… continued from last week….
There is absolutely no trivia fan in the world who could be without “1,339 Quite Interesting Facts to Make Your Jaw Drop” by John Lloyd, John Mitchinson, and James Harkin. This totally fun book is filled with I-didn’t-know-that facts that practically beg to be read aloud. It’s the kind of book you want to take on the ride to Grandma’s this holiday, so you can share it on the road.
If there’s someone on your gift list who likes to poke the bear and stir up trouble, then “Villains, Scoundrels, and Rogues” by Paul Martin may be the right thing to wrap. This book is filled with short chapters on all kinds of real-life troublemakers and shady citizens. How fun is that? Wrap it up with “Madam Belle: Sex, Money, and Influence in a Southern Brothel” by MaryJean Wall, for an even more rascally gift.
The person on your list who lives by the motto “I (Heart) NY” will absolutely swoon over “A History of New York in 101 Objects” by Sam Roberts. This book is a love story to The Big Apple, complete with pictures, stories, and tiny little things that make NYC so FUN. Wrap it up with “Confessions of a New York Taxi Driver” by Eugene Salomon, a name-dropping, jaw-dropping collection of memories of fares, no-fairs, stars, scandalous behavior, and tourists. Who could miss that?
Your card sharp will find Lady Luck smiling when he (or she!) opens “Blood Aces: The Wild Ride of Benny Binion, The Texas Gangster Who Created Vegas Poker” by Doug J. Swanson. This is a book to prove that what happens in Vegas doesn’t necessarily stay in Vegas – and that’s a good thing.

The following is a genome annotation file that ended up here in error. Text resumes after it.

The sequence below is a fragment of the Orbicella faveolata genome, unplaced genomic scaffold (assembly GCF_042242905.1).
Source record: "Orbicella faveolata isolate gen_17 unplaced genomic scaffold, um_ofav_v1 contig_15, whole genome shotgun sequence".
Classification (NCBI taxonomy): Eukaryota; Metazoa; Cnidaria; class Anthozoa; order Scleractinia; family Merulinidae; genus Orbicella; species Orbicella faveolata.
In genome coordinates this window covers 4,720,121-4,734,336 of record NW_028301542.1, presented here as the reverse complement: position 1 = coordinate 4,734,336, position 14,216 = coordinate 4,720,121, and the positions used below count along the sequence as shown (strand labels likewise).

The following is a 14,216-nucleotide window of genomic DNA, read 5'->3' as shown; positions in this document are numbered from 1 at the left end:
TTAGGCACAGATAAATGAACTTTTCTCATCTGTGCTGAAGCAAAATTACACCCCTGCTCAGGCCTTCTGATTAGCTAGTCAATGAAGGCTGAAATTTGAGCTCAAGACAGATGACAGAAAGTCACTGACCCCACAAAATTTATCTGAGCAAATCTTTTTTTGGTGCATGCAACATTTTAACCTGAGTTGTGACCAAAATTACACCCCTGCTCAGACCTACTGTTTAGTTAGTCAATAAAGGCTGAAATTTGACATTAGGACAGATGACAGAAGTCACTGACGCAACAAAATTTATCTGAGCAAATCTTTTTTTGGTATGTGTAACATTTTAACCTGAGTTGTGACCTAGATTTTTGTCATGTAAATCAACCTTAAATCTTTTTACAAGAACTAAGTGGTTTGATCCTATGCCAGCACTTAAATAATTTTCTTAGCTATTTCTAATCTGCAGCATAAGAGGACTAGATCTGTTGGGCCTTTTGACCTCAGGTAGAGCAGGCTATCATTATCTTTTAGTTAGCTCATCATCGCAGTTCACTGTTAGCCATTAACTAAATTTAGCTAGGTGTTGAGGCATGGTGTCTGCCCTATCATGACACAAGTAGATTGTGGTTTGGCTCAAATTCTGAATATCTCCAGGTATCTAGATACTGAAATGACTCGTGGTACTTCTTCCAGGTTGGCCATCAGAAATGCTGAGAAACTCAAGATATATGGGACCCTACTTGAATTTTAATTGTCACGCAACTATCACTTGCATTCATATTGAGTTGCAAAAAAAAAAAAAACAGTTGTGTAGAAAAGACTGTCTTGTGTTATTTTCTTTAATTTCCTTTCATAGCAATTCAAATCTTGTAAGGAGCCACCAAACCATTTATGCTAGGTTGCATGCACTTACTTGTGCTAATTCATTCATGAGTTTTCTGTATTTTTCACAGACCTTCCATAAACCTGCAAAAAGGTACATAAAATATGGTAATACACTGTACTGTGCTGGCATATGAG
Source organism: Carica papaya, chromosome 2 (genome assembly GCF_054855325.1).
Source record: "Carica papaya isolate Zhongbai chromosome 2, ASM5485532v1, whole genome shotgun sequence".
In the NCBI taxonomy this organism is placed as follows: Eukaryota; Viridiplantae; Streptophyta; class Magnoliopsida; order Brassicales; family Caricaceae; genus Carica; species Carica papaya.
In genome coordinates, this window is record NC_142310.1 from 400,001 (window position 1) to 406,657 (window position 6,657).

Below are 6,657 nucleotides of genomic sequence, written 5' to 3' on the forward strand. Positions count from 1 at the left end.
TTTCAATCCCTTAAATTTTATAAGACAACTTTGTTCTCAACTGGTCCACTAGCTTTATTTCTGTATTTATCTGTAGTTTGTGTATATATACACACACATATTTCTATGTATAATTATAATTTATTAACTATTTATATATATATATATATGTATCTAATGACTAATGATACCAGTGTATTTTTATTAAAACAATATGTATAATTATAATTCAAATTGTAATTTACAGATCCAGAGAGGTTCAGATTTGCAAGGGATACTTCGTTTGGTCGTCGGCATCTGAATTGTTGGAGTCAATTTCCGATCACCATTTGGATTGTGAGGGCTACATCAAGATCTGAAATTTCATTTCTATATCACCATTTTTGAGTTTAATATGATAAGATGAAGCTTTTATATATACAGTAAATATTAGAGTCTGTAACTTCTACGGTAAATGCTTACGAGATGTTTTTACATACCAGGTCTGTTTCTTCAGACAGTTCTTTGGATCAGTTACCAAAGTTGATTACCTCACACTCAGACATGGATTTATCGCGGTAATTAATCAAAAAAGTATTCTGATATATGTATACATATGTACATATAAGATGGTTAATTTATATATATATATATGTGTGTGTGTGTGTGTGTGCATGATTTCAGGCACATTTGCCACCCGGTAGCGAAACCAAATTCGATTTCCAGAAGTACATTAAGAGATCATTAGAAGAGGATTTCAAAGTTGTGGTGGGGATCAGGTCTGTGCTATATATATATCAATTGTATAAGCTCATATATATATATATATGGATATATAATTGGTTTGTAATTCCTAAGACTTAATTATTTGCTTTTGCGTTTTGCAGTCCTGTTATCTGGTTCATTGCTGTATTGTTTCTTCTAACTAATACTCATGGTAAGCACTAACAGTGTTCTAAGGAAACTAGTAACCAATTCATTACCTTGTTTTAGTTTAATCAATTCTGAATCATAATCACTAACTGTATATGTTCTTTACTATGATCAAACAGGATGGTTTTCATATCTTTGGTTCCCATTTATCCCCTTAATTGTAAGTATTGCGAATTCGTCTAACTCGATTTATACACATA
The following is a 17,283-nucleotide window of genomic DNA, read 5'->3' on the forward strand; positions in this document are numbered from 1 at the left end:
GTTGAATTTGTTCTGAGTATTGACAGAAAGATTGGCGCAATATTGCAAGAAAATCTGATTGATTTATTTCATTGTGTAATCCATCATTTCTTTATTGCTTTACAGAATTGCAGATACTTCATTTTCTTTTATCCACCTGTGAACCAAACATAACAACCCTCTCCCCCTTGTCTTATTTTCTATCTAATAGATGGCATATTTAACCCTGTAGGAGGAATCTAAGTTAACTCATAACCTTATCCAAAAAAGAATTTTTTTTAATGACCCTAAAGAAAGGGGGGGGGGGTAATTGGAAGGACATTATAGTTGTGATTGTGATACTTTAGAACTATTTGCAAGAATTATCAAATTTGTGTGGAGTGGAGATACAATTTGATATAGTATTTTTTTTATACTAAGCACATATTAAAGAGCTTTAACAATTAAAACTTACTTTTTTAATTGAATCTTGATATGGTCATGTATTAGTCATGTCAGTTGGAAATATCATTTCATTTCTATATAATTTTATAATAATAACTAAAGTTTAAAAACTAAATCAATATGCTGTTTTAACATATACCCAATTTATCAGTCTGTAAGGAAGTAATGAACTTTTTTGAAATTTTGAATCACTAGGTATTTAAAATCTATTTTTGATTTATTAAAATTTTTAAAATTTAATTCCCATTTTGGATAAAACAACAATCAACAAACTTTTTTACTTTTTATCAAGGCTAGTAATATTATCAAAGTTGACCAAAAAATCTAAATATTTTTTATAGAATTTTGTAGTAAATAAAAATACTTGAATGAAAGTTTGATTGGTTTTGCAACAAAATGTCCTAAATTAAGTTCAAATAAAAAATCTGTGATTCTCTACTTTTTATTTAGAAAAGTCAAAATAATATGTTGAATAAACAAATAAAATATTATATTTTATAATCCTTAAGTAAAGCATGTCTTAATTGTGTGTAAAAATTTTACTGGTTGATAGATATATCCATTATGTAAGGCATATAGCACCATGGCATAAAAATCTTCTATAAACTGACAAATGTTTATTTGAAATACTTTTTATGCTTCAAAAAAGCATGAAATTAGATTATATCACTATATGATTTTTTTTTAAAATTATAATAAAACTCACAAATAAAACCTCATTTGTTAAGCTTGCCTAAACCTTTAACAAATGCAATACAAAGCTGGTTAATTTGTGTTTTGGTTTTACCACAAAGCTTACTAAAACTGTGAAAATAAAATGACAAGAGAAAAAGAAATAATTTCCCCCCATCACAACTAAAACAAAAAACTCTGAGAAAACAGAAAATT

What makes a good love last? Someone on your gift list wonders that same thing, and in “Love Cycles” by Linda Carroll, she (or he!) will find the answer. Wrap it up with two tickets to anywhere, and wish the happy couple well.
The gardener on your list is going to go wild for “A Garden of Marvels” by Ruth Kassinger. This is a book about the secret lives of plants: what they eat, how they mate, and how they grow. Wrap it up with a trowel and a few packages of seeds, for a nice promise-of-spring gift.
For the person on your list who seems to be Google’s biggest user, “Curious: The Desire to Know and Why Your Future Depends On It” by Ian Leslie could be just right to give. This book proves that curiosity isn’t at an all-time high, like you might think; in fact, it’s on the wane and that’s bad.
For the musician or lover of classical music, “The Late Starters Orchestra” by Ari L. Goldman will be a nice surprise this holiday. It’s the story of a group of amateur musicians of all ages who get together once a week to do something that makes their hearts soar – and it’ll put a song in the heart of your giftee.
The outdoorsman on your list doesn’t need another pair of hand warmers or wool socks – so wrap up “The Three-Minute Outdoorsman” by Robert M. Zink instead. This book is full of short, just-a-few-pages essays on hunting, fishing, and nature, and (believe it or not) science. He (or SHE!) is going to love this book.
For the True Crime aficionado, “Death Dealer: How Cops and Cadaver Dogs Brought a killer to Justice” by Kate Clark Flora might be the most thrilling gift she opens this year. It’s the story of a missing woman, murder, and the cooperation between law enforcement departments in two countries.